At the end of the day, I think religions should be more careful and stop doing stupid things to undermine themselves. Religions' popularity has already declined over recent decades. Flaunting their stupidity is not going to help their survival. Oh, and may I remind you, these are the same people who criticise Muslim fundamentalists in the Middle East. And the same people who condemn countries that lock up political prisoners.

What is the difference between political prisoners and religious prisoners? As far as I am concerned, they are both based on ideologies.

Food for thought: The Ancient Roman and Greek Gods and Goddesses have lost all their followers. So have many other religions. In fact, contemporary society seems to think it's funny people in those day believed in such absurd God as the God of Love (Cupid). Abrahamic religions are only about 2000 years old. Who is to say that they will not disappear one day in the future? And people then would think it funny that we, now, think God created humans in his image?

When your religion dies, will your heaven still be eternal? I say best forget your religion and make full use of your current life.

Sunday, 20 December 2009


Indeed, Copenhagen has been a disappointment, but not unexpected. The great divide between the rich and the poor is nothing new either. As for the final agreement reached, I am on the critics' side: It is a "cop-out". The agreement is there for the sake of having an agreement. Perhaps to justify Obama's Nobel Prize.

To my understanding the main rift between the rich and the poor nation stamps from the fact that developed nations does not want to be legally binded by an agreement unless the same happens to the poorer nations. And, they are not willing to commit the money to help the poorer nations. This is what I think: If the rich nations aren't willing to commit the money to help the poorer nations, they have no right to legally force the poorer nations to cut emissions. On the other hand, if they do commit a sufficient amount, which we all know add up to be less than the cost of the Iraq war or the bank bailouts of America alone, then I am all for legally binding the poorer nations to cut emissions. After all, it is your money.

But no, the rich, as always, want something but don't want to give anything. Yes, they agreed to $10 billion, but $10 billion can't buy you majority share in Barclays. Not even close. Who are you kidding?

Wednesday, 9 December 2009

Climate change is more politics than science

Following up my previous post on climate change, I have realised that the debate on climate change is much more politically motivated than scientifically based. Call me naive, but I thought such an issue would rely on the science more than anything else. Now I know better.

If you have been following the news, it is blatantly obvious most of the activists are politically left inclined whereas almost all of the skeptics (and outright deniers) are from traditionally right winged factions. It is not difficult to understand the reason behind this.

The right winged have always been known as "by the rich, for the rich," and it is easy to see that climate change policies, on the international scale or the national level, affects the rich more than the poor.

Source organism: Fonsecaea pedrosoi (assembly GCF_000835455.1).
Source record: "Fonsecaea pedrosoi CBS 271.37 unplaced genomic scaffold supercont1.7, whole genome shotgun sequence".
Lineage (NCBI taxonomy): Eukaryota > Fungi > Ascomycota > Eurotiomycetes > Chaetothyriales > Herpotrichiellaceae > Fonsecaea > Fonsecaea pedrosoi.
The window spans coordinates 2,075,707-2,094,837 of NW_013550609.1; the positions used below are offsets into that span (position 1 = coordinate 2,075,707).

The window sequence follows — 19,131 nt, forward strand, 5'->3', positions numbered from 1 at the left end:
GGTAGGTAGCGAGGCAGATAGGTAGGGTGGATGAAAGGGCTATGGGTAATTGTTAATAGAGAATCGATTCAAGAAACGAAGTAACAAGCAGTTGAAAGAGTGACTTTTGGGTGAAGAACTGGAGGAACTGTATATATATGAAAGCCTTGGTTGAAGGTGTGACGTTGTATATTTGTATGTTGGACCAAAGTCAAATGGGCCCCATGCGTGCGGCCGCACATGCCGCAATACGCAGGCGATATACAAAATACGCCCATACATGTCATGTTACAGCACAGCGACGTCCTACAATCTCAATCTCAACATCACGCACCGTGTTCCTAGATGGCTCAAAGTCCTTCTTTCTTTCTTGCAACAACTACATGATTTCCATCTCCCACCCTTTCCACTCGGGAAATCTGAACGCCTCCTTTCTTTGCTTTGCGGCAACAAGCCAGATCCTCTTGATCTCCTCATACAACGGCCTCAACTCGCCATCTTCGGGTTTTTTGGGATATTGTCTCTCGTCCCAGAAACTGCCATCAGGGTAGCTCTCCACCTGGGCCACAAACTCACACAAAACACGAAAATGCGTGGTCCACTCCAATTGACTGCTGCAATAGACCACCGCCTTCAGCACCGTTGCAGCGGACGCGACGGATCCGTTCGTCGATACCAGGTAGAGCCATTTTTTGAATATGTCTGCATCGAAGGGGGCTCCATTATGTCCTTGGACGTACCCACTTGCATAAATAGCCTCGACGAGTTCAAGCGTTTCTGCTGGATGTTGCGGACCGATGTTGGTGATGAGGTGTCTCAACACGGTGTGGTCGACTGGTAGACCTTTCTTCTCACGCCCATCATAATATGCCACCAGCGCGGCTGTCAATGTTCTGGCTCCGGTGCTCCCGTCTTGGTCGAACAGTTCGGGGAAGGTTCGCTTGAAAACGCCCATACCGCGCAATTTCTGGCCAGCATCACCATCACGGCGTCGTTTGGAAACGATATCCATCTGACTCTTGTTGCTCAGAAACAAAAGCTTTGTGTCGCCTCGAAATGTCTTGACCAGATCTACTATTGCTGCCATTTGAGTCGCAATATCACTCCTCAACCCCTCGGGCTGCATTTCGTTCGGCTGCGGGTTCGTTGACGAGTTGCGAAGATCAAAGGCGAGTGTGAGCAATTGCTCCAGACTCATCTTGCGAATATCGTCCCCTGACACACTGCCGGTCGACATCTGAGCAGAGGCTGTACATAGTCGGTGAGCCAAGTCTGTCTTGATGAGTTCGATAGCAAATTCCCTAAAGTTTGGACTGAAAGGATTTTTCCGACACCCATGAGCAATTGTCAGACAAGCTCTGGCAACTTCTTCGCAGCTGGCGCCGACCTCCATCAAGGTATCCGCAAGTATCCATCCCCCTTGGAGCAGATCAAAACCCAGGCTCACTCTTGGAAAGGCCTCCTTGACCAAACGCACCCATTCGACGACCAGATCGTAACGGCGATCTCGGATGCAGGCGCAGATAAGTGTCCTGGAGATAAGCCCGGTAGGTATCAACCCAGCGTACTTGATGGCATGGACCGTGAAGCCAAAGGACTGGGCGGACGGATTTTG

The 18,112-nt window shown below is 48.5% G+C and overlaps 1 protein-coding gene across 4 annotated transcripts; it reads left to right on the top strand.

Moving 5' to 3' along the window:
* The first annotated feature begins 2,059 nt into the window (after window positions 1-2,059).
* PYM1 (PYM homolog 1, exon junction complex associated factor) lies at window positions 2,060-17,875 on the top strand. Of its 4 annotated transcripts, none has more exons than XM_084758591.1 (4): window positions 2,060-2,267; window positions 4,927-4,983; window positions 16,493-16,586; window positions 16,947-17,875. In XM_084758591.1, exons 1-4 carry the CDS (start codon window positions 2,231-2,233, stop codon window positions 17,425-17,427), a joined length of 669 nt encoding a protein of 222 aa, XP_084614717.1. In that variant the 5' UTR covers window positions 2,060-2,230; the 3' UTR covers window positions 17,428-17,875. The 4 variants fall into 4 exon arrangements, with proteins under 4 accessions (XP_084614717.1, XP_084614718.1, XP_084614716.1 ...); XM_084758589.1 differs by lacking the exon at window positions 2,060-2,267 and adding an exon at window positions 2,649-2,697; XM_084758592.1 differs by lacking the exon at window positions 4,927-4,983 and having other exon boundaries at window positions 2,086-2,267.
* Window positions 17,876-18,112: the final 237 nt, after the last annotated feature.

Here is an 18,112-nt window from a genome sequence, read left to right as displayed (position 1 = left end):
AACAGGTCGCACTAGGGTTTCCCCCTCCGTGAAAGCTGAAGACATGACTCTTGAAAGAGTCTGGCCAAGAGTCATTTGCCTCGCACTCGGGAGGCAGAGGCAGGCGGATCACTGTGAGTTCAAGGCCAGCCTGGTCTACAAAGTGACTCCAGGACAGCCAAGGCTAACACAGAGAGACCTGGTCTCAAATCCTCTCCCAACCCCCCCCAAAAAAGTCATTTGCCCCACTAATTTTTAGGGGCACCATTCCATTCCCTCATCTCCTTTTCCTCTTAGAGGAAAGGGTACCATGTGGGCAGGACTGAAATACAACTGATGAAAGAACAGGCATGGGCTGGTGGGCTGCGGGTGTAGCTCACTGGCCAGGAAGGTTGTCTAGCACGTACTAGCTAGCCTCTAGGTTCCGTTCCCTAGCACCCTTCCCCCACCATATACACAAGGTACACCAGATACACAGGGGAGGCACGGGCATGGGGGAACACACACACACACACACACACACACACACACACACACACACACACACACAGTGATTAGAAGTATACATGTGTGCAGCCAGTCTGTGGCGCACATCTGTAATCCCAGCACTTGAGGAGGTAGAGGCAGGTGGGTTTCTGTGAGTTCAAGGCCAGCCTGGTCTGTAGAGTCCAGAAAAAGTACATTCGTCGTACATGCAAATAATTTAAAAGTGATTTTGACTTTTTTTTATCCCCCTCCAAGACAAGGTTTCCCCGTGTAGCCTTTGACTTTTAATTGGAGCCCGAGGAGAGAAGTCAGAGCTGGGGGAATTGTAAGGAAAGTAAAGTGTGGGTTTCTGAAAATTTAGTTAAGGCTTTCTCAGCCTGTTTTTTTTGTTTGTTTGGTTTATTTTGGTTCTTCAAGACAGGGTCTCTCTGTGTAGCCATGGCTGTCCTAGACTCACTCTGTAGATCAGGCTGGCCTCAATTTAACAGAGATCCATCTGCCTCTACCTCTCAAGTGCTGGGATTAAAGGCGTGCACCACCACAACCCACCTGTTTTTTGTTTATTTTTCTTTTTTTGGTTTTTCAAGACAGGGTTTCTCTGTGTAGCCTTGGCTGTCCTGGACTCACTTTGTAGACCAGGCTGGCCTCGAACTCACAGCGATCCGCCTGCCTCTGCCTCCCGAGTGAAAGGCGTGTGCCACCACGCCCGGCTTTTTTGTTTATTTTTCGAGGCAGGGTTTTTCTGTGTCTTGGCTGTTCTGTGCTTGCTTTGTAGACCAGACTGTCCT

Taking action against climate change requires money from developed nations, but relatively speaking, benefits them little. True, the Great Barrier Reefs will be gone. But that is nothing when compared to losing your entire nation, which is what will happen to hundreds of island nations. Or, having insufficient water supply for your entire population. This is why, like the starving population of Africa, developed countries cannot care less.

On the national level, reducing emissions will greatly increase the cost of power companies, industrial companies and countless other companies who are million, if not billion, dollar profit making companies. Let's face it, we promote Earth Day to 'save the earth', but our individual emissions are no match for major industry players. Hence, the rich, which are relatively few in numbers, and not everyday folk, which make up most of the population, will be carrying the burden if such a legislation is passed. This is why the right wing politicians are so strongly against the carbon tax.

The sad part is, these politicians then go on to use scare tactics to win over voters. They say that the cost of the tax will be passed on to consumers as the companies will sustain higher cost of operations. My question is, why can't the CEOs of the companies, or the owners, or all the million dollar employees of the companies, take a pay cut? Will the $100,000 less in their $2million paychecks cause starvation in their families? Or just a few less Gucci?

From my point of view, the science clearly points to climate change from carbon emissions. Leaked emails are not scientific data. And the data does not come from just one study, or just one scientist. They come from all over the world from multiple different industries. Even if the evidence for it is not conclusive, there currently exist no evidence AGAINST it. It is safe to say, the debate is not about the science, but about the burden of it to the rich.

Who says you can't rule the world with money?

Saturday, 28 November 2009

My Take on Climate Change

With the United Nations' Copenhagen summit on climate change just around the corner, I thought it apt to write on the topic of climate change. Not having an overwhelming interest on the subject means my knowledge on this issue is frankly limited. However, I do have a basic understanding of what climate change is and I have been following the news of late.